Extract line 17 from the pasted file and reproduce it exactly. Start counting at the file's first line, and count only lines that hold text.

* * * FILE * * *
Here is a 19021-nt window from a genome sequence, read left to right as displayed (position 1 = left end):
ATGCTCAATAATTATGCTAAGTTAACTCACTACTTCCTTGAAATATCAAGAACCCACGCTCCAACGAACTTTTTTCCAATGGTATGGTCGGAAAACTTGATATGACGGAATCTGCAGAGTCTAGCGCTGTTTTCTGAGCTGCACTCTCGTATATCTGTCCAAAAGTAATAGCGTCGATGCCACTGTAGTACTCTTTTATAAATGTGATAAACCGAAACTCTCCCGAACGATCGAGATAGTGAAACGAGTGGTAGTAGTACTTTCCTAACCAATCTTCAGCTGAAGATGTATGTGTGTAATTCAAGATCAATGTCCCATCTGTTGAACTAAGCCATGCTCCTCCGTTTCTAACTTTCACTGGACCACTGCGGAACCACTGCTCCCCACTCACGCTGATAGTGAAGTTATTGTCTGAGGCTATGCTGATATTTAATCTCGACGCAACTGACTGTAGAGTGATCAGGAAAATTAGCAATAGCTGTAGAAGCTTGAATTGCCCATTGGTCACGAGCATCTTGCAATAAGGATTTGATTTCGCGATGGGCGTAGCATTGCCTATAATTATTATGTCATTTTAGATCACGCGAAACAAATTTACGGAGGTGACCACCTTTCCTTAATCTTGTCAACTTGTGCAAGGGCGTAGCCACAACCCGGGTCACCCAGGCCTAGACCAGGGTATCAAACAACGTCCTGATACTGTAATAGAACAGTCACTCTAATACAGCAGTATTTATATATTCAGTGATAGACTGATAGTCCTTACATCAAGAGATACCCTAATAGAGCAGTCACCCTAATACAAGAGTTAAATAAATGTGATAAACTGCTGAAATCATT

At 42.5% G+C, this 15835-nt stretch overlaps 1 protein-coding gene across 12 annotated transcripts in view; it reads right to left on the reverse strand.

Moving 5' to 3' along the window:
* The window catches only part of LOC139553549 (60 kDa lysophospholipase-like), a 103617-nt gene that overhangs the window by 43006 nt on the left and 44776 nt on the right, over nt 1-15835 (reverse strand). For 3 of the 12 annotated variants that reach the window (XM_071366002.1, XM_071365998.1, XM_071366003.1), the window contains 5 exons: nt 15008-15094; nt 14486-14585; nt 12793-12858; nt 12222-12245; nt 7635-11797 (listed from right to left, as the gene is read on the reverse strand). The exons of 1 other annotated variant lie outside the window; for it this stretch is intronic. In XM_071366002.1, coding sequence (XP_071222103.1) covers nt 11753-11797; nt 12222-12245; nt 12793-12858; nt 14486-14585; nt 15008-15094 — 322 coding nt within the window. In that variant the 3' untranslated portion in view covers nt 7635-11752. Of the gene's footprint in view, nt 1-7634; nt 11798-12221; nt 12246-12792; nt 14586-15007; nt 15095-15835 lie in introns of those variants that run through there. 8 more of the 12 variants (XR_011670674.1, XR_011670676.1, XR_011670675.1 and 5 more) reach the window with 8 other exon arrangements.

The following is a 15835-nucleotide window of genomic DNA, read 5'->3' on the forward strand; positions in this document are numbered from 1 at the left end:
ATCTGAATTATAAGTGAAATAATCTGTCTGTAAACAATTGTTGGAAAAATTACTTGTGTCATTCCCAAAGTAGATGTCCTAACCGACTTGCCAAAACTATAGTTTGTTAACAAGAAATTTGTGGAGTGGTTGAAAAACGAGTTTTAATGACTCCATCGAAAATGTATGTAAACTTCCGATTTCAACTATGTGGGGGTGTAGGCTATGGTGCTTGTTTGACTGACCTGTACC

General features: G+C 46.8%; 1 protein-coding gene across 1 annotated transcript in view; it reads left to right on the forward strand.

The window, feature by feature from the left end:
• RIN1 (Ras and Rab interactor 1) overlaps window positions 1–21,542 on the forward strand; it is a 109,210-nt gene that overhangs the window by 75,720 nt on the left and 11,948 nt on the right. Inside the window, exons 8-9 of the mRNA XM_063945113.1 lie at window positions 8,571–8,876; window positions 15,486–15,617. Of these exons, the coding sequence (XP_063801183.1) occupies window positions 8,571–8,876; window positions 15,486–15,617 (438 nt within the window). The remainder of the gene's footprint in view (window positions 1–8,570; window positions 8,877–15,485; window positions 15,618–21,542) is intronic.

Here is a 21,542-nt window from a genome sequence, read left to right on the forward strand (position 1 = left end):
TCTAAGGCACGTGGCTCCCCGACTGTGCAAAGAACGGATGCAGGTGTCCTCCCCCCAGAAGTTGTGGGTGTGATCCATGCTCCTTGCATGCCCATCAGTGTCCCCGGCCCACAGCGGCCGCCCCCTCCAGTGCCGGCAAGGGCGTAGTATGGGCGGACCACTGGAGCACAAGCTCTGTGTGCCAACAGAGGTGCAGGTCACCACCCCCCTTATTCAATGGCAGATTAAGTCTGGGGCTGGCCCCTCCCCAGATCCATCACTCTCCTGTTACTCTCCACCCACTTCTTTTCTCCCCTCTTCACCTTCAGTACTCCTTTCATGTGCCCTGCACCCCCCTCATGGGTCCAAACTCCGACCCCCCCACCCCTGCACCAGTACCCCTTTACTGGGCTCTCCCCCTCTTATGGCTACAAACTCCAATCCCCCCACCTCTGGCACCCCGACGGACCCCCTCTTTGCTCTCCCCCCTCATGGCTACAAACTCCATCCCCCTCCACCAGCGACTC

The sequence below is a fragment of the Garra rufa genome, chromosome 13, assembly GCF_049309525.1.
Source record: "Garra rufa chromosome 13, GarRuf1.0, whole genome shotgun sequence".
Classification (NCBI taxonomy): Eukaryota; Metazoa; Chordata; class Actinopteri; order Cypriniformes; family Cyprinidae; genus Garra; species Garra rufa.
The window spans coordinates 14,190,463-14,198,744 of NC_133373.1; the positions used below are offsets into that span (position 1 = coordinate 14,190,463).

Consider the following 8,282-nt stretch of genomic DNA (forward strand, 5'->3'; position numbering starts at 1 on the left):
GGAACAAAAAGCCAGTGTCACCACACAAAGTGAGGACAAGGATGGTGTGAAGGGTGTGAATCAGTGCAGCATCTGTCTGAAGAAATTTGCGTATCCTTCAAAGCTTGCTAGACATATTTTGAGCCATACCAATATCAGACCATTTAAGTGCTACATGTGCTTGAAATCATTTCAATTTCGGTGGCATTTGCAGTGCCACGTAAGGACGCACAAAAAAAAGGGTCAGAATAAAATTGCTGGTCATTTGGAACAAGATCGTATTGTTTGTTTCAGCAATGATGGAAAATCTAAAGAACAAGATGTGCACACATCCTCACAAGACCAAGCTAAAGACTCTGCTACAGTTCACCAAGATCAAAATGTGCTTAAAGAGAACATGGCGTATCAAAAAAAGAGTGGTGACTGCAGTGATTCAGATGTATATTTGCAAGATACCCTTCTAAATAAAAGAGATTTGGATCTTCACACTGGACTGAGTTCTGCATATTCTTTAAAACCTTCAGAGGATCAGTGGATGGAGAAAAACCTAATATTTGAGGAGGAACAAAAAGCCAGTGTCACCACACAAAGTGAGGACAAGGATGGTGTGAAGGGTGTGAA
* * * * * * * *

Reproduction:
Consider the following 8,282-nt stretch of genomic DNA (forward strand, 5'->3'; position numbering starts at 1 on the left):